Japan recalled two top diplomats over a statue, pictured, that was placed in front of the Japanese consulate in Busan, South Korea, to protest an agreement between the two countries last year that activists say does not do justice to surviving "comfort women." More than 200,000 women, many from South Korea, were forced to work as sex slaves called "comfort women," serving Japanese soldiers during World War 2. Photo by Yonhap/European Pressphoto Agency
BUSAN, South Korea, Jan. 6 (UPI) -- Japan recalled two top diplomats from South Korea because leaders in the country have allowed a statue representing "comfort women" to be constructed in front of its consulate.
The Japanese ambassador to South Korea and the consulate general of Japan in Busan, South Korea, were temporarily recalled from their posts, and Japan has paused negotiations on a currency swap and other economic issues, in response to the statue's continued presence.
The five-foot-tall statue is of a South Korean girl, seated, and meant to represent the thousands of women from that country and others in Asia who were forced to be sex slaves for Japanese soldiers during World War 2.
Although South Korean officials removed the statue two days after it was erected on Dec. 28 because nobody asked for permission to put it there, they returned the statue two days later with an apology for how the situation was handled.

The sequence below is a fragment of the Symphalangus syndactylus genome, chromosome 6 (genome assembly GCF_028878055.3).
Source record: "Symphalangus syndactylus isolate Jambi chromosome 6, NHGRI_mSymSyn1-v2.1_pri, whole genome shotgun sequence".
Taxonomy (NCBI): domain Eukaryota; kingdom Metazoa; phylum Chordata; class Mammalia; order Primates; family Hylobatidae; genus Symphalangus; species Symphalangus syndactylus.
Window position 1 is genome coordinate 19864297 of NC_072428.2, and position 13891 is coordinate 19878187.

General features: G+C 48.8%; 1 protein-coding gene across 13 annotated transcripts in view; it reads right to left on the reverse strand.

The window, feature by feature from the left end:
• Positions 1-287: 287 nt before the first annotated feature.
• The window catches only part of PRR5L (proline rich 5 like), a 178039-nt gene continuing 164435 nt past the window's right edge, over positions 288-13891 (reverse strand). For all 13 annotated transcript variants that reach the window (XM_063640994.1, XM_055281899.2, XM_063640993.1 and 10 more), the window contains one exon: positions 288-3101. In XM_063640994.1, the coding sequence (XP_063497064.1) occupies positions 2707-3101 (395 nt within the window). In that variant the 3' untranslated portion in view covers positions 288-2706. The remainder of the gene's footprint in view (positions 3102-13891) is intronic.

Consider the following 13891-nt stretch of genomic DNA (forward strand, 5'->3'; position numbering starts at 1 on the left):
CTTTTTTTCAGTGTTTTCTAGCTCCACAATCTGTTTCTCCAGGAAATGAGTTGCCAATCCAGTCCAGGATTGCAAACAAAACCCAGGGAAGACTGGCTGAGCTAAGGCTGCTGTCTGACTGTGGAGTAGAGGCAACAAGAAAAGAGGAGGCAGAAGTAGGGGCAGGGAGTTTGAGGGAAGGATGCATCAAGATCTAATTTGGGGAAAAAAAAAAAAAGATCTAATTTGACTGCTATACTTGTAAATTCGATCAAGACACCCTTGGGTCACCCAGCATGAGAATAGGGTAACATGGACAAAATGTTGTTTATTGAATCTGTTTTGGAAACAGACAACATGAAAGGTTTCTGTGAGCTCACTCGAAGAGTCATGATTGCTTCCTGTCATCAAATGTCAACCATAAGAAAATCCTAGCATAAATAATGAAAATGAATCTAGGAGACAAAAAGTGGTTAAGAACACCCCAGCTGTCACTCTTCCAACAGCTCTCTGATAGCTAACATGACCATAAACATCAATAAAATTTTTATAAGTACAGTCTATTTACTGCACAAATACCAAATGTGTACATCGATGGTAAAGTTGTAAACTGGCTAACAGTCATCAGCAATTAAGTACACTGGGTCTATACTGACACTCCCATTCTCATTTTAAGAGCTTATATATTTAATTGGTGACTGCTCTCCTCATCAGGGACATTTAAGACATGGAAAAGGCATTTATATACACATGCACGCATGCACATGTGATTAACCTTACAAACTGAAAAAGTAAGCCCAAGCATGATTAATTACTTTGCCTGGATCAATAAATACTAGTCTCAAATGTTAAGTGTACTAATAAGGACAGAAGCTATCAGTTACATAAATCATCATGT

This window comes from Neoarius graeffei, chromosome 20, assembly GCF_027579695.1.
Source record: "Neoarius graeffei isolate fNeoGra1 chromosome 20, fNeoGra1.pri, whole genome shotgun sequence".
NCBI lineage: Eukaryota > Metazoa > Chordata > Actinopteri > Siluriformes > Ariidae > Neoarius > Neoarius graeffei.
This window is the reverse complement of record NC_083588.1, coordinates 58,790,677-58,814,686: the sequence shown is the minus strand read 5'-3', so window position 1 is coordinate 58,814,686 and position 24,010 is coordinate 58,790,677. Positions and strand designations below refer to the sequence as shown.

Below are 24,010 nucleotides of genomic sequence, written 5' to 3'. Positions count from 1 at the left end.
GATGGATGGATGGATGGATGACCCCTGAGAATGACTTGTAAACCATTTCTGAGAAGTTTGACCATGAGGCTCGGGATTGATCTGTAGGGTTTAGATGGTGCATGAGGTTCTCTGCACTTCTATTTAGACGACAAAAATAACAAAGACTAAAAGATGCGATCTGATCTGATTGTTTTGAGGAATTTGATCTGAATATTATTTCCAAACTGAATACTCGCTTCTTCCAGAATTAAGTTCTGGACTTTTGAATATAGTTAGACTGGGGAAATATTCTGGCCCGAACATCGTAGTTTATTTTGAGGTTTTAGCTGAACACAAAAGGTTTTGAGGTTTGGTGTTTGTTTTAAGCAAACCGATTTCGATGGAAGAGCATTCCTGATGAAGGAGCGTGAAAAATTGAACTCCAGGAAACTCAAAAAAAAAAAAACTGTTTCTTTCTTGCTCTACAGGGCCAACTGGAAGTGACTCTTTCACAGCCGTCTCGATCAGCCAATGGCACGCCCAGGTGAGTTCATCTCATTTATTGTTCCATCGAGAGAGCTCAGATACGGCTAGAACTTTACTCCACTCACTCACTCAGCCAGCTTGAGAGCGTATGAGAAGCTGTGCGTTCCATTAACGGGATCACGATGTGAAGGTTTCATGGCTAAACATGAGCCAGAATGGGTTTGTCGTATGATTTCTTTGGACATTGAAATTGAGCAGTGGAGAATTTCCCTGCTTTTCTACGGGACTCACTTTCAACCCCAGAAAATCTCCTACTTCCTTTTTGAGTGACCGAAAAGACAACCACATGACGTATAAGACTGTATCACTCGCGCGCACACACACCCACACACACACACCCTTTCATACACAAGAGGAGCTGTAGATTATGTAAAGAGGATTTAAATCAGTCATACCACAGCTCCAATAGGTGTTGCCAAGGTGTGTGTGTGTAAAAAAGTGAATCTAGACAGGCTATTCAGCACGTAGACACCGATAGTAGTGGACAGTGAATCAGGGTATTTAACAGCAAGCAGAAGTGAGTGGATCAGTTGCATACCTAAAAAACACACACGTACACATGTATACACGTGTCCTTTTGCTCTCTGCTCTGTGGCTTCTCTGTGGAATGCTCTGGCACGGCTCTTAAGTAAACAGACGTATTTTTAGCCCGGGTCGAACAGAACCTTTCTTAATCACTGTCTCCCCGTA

"We have repeatedly asked South Korea to handle the resolution of this issue appropriately, but the situation has not improved, so we have taken this action," said Yoshihide Suga, chief cabinet secretary in Japan.
During World War 2, an estimated 200,000 women were forced to be sex slaves serving Japanese soldiers. Many of the women were from South Korea, but also came from China, the Philippines, Indonesia and Taiwan.
The two countries reached an agreement in 2015 that was intended by both sides to resolve the issue, which included Japan giving South Korea $8.6 million to help survivors. While the deal was seen as resolving the issue by leaders, advocacy groups for the surviving women said it was not nearly enough to make up for the abuses committed against the enslaved women.
There are more than 37 statues around South Korea in tribute to "comfort women," with the most famous placed in front of the Japanese embassy in Seoul in 2011. The newest was erected in Busan to mark the passing of a year since the disliked settlement in 2015.
In a statement, South Korean officials expressed regret at Japanese feelings about the statue, however noted that disrupting economic talks and pulling diplomats will not help resolve the issue.
"We express our strong regret over the action taken by Japan with regard to the statue," the South Korean foreign ministry said in a statement. "The government wants to make it clear again that both countries should keep advancing their bilateral ties based on trust regardless of any challenging issues."